Abstract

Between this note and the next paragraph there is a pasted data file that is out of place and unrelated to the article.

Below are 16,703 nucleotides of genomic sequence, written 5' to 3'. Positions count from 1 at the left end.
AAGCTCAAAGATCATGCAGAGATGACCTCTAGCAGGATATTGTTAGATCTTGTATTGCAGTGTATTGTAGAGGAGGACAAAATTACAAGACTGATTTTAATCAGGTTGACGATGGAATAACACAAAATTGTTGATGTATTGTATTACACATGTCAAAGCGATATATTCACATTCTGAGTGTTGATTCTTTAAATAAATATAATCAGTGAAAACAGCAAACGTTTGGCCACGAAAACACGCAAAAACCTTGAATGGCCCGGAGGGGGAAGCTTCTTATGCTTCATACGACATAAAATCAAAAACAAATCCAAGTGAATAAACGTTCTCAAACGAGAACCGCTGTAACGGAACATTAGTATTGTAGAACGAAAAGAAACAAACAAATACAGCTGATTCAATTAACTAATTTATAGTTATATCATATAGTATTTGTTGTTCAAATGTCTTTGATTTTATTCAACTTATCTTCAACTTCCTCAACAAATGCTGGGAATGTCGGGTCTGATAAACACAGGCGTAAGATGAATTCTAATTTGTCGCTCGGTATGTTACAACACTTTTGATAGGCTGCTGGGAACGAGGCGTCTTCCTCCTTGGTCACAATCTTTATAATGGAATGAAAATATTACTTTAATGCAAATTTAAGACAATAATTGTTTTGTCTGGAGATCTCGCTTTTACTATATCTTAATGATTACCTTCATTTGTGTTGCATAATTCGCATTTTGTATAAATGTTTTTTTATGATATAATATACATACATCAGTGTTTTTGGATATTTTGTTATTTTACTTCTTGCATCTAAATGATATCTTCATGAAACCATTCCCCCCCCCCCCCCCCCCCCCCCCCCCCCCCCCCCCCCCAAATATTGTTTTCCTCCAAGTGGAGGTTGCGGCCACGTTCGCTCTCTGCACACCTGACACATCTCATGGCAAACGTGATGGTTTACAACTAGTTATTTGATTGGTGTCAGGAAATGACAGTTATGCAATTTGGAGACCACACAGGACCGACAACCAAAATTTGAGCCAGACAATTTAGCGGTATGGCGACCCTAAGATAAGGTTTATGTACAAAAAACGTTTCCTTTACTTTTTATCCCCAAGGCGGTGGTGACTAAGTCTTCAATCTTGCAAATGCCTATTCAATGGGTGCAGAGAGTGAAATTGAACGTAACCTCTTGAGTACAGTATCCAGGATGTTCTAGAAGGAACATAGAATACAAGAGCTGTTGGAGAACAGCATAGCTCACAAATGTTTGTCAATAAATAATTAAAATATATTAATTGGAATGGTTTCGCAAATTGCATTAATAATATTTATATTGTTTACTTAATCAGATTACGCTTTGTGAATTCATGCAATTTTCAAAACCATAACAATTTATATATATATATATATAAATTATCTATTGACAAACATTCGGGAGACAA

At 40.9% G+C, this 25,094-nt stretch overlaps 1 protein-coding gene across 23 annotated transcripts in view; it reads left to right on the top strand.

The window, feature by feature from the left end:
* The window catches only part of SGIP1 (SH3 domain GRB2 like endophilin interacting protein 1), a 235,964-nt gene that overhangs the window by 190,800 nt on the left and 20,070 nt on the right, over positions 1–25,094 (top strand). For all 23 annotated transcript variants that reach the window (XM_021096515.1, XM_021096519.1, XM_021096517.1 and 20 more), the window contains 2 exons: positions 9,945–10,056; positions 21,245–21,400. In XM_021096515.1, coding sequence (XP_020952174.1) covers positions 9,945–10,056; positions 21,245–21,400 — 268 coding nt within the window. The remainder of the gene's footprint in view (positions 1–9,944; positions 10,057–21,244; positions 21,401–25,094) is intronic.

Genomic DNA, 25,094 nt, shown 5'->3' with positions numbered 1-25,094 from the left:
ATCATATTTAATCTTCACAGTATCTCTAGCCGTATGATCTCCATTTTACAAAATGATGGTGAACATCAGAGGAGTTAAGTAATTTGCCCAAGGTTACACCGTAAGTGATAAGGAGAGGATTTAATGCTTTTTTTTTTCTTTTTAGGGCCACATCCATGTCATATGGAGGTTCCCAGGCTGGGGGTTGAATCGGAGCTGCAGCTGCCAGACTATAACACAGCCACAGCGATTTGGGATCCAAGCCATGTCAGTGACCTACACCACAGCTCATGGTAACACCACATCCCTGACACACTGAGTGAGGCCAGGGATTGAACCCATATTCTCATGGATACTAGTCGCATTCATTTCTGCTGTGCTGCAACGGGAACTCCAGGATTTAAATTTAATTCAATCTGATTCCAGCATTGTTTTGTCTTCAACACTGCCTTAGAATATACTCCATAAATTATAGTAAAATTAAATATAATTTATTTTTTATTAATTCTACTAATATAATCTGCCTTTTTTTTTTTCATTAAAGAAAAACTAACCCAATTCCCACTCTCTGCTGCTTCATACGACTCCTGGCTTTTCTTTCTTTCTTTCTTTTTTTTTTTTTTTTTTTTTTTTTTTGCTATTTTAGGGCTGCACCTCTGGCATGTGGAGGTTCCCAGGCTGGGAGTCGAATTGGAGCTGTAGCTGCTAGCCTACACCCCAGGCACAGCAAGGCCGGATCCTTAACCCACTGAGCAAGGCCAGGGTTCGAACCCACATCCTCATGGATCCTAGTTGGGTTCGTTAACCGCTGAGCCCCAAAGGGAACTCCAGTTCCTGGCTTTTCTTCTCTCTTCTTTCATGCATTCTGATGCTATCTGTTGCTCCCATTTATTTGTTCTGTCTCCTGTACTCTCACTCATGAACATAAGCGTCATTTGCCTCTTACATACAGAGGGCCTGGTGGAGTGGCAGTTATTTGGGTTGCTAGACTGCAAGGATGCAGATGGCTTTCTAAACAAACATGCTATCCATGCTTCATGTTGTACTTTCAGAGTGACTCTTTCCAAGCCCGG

Geophysical investigation of clay and limonite deposits related to the lower Paleozoic of central Pennsylvania shows the existence of broad belts of self-potential minima above the outcrops of the Cambrian Gatesburg formation. These S. P. minima are related to the peculiar sandy residual soil covering the Gatesburg. A working hypothesis in terms of shale and liquid junction potentials is advanced to account for the phenomena. This appears to be confirmed by the "mirror image" relationship of S. P. profiles with resistivity profiles. The method may be useful in prospecting for clay deposits and in locating certain geological boundaries.

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